In October of 1969 the defendant solicited bids from both the plaintiff and the Pennsylvania Power and Light Company, another electricity supplier and a competitor of the plaintiff. The defendant had solicited proposals for the purchase of electrical energy for its total needs for a five year period from both companies as the defendant had decided to cease producing electricity entirely and to purchase all of its electricity which it would then continue to resell to its residents. Both plaintiff and the Pennsylvania Power and Light Company submitted proposals to the defendant. Although Pennsylvania Power and Light Company's proposals were somewhat lower than the plaintiff's the defendant decided to negotiate with the plaintiff because defendant's costs of renovating its equipment to receive plaintiff's electricity would be substantially less than would be its costs of renovating its equipment to receive Pennsylvania Power and Light Company's electricity. Throughout the negotiations conducted between plaintiff and defendant, the plaintiff made it clear that it intended to seek rate increases from the Federal Power Commission. The defendant made it just as clear to the plaintiff that it would oppose any such requests for rate increases. While negotiations between the parties commenced with Plaintiff's proposal to defendant, submitted in November of 1969, a written contract between the parties was not prepared until October 21, 1971 when plaintiff submitted a written contract to defendant. The defendant then executed the contract on November 12, 1971. (Plaintiff had executed the contract prior to submitting it to defendant). The said contract contained therein a "fixed rate schedule" which did not permit plaintiff to seek rate increases which contract was to be effective

[ 283 Pa. Super. Page 384]

    on July 27, 1972. Plaintiff then filed the contract with the Federal Power Commission. However, this filing was rejected by the Federal Power Commission as premature because more than 90 days would expire before it could be implemented. On April 13, 1972, the parties met at a breakfast meeting held at plaintiff's request. For the first time since the negotiations began plaintiff had legal counsel present at the meeting. The alleged purpose of the meeting was to discuss plaintiff's demand for increased rates. Once again defendant's representatives indicated their opposition to any proposed rate increase but did not cite the "Sierra-Mobile" doctrine nor any specific reason for their opposition to the rate hike proposal. On May 1, 1972, the plaintiff filed the November 12, 1971 contract with the Federal Power Commission and simultaneously requested a rate increase therefrom amounting to an increase of 34.8%.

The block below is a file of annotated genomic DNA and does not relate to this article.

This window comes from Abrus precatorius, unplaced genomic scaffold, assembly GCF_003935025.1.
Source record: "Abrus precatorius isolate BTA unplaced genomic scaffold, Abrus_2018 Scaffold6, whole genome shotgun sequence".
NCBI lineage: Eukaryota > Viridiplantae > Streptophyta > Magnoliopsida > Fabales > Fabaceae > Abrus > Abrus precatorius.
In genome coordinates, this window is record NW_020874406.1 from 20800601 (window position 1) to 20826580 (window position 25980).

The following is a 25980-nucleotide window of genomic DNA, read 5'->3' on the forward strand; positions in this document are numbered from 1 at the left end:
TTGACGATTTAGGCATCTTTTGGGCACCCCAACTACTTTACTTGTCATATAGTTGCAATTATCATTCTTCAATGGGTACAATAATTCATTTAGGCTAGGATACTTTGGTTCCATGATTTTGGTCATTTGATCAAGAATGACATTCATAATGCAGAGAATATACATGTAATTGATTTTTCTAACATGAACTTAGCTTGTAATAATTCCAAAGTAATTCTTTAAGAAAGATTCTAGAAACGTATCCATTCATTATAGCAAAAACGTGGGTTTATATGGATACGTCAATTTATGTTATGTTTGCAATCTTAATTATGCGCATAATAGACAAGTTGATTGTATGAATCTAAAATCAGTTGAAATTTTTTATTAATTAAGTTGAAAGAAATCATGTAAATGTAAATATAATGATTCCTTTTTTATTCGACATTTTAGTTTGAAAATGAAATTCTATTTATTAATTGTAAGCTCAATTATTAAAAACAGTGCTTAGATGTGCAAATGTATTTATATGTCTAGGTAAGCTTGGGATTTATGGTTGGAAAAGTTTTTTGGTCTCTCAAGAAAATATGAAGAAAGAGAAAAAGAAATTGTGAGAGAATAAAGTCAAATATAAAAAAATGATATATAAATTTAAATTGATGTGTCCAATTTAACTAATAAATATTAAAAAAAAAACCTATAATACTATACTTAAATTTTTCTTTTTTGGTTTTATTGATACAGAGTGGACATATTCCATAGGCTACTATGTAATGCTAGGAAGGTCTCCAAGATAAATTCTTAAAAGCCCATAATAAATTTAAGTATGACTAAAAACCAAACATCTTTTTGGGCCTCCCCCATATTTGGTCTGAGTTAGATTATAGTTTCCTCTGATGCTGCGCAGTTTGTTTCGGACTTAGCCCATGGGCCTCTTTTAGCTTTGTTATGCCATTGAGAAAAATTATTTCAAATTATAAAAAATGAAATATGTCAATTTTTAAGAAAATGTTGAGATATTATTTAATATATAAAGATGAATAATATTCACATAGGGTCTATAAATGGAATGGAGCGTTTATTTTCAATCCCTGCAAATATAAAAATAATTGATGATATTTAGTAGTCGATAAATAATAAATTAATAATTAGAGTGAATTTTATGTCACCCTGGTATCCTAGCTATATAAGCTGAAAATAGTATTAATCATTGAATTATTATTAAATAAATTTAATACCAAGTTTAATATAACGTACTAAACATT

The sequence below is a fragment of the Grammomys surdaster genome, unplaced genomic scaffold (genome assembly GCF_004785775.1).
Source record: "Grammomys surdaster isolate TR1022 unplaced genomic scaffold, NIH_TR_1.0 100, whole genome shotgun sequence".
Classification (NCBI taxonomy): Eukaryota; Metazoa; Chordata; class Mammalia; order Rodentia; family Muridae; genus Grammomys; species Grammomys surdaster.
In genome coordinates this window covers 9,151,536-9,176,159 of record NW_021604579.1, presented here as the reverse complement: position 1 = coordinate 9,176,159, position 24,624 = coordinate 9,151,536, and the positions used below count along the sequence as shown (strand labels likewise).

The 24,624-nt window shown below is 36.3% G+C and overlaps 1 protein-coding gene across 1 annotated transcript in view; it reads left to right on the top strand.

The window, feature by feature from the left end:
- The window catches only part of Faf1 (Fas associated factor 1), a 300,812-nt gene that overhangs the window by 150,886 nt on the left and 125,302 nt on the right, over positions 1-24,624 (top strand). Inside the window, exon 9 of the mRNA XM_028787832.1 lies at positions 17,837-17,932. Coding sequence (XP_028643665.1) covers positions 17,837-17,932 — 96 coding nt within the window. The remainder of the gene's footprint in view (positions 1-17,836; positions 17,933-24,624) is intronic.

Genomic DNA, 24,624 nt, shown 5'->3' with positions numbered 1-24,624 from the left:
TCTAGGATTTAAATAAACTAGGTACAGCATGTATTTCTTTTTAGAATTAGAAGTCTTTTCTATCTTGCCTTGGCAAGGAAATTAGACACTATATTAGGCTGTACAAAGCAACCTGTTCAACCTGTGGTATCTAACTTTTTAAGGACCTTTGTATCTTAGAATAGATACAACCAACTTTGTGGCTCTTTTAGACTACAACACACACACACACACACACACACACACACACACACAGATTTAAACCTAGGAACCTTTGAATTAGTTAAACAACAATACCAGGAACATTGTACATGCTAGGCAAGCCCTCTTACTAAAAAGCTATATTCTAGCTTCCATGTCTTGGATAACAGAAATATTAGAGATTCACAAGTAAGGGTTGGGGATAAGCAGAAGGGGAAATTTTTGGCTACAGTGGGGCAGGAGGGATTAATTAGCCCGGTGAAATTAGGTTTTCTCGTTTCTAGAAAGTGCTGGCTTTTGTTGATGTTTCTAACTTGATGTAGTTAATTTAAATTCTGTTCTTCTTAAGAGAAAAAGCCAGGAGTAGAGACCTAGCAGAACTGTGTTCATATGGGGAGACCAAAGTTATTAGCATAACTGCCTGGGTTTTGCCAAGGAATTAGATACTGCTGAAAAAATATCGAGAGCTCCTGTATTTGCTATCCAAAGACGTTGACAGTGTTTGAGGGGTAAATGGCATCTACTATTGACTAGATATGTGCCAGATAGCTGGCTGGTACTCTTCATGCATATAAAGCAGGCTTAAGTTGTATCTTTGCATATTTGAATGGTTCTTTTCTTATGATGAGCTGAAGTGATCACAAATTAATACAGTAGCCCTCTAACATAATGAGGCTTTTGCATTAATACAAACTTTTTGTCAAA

On June 6, 1972, defendant filed an opposition to the rate increase requested by plaintiff and cited the November 12, 1971 contract's rate schedule as grounds for its opposition. In FPC v. Sierra Pacific Power Company, 350 U.S. 348, 76 S.Ct. 368, 100 L.Ed. 388 (1956) and United Gas Pipeline Co. v. Mobile Gas Service Corp., 350 U.S. 332, 76 S.Ct. 373, 100 L.Ed. 373 (1956), hereinafter referred to as the "Sierra-Mobile" Doctrine, the United States Supreme Court held that the Federal Power Commission could not grant unilateral filings for rate increases which were at variance with fixed rate contracts. On August 31, 1972, the Federal Power Commission rejected plaintiff's request for a rate increase. Plaintiff then appealed the matter to the United States Court of Appeals for the District of Columbia. After a hearing, the court held that the contract between the parties was a fixed rate contract which did not provide for unilateral filings for rate increases, ordered the contract to be filed, and provided that the ...